Furthermore, account must also be taken of the principle that a likelihood of confusion implies some interdependence between the relevant factors, and, in particular, a similarity between the trade marks and between the goods or services. Accordingly, a lesser degree of similarity between the goods or services may be offset by a greater degree of similarity between the marks, and vice versa. In the present case, the contested goods are all identical to the opponent’s goods.
Consequently, the relevant public, when encountering the signs in relation to identical goods, might be led by the coincidence in the word ‘EAGLE’ to believe that they come from the same undertaking or economically linked undertakings. For example, the public might be led to believe that the contested sign, with its additional word ‘JEN’, designates a new line or a parallel line of the opponent’s products, which would not be unusual in the world of fashion.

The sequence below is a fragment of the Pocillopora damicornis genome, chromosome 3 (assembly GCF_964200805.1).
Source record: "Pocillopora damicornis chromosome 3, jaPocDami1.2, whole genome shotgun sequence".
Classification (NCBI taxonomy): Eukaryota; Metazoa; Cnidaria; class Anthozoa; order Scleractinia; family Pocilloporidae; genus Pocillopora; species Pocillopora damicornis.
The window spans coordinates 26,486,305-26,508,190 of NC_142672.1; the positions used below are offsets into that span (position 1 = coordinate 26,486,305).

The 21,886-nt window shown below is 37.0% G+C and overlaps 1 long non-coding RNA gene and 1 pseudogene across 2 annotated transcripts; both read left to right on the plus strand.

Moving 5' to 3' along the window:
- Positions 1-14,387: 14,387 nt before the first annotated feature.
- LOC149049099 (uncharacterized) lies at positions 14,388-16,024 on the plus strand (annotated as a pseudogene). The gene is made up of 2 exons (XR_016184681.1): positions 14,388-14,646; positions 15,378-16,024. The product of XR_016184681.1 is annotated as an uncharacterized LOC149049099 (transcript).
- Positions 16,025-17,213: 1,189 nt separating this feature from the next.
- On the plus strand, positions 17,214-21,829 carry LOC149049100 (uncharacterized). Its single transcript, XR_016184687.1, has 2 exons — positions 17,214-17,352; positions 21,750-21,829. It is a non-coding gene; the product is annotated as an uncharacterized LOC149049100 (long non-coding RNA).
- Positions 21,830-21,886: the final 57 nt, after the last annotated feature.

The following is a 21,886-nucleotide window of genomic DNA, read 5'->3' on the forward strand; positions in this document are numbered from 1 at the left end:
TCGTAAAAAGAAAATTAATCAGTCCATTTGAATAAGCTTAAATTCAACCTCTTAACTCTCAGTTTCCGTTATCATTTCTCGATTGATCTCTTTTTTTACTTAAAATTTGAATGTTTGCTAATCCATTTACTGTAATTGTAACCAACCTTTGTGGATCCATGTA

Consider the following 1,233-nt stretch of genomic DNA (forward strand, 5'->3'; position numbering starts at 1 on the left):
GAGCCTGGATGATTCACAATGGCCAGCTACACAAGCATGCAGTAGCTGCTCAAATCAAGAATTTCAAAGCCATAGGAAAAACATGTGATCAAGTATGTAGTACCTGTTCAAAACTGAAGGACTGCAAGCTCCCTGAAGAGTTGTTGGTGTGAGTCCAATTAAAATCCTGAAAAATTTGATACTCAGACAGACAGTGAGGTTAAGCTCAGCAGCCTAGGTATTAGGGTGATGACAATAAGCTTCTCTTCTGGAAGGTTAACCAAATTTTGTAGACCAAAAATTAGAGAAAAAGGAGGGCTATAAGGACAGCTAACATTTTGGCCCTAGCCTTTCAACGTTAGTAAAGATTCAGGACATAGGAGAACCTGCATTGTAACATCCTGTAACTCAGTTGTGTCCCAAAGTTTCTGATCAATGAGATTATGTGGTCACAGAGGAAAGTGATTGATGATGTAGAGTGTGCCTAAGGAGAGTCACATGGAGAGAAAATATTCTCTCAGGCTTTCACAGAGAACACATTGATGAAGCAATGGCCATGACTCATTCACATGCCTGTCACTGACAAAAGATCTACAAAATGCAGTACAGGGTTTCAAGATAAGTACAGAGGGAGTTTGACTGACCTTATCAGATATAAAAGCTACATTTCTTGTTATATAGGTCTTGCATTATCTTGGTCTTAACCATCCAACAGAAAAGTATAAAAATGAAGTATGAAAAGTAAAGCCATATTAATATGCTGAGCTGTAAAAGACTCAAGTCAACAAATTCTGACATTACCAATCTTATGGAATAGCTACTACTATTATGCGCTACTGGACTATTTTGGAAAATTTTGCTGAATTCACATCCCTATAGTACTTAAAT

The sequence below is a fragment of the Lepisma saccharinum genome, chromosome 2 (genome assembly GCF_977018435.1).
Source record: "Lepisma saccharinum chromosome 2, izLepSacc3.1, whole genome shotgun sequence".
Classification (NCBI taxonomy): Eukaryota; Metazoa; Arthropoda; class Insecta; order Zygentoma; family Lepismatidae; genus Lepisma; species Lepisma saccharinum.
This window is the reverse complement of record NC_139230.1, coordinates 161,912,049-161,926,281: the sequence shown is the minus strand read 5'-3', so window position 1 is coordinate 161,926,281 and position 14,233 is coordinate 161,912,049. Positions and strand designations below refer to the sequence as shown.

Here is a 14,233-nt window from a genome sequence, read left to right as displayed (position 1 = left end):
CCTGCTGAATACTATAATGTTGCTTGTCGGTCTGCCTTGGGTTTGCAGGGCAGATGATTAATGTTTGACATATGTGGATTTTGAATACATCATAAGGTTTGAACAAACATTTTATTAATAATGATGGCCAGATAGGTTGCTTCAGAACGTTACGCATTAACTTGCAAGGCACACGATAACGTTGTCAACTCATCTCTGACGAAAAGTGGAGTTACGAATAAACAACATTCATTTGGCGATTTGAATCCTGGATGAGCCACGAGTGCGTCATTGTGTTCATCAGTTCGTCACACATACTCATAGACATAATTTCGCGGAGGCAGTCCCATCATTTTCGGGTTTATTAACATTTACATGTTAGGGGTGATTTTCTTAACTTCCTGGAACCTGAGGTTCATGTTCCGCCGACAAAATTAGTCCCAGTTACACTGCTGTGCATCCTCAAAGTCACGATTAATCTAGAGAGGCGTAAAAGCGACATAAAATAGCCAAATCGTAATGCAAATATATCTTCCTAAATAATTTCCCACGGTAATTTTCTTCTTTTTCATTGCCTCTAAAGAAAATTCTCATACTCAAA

In view of the foregoing, and taking into account all the relevant circumstances of the case, the Opposition Division concludes that there is a likelihood of confusion on the part of the English-speaking part of the public. As stated above in section c) of this decision, a likelihood of confusion for only part of the relevant public of the European Union is sufficient to reject the contested application.
Therefore, the opposition is well founded on the basis of the opponent’s European Union trade mark registration No 11 419 942. It follows that the contested trade mark must be rejected for all the contested goods.
According to Article 85(1) EUTMR, the losing party in opposition proceedings must bear the fees and costs incurred by the other party.
Since the applicant is the losing party, she must bear the opposition fee as well as the costs incurred by the opponent in the course of these proceedings.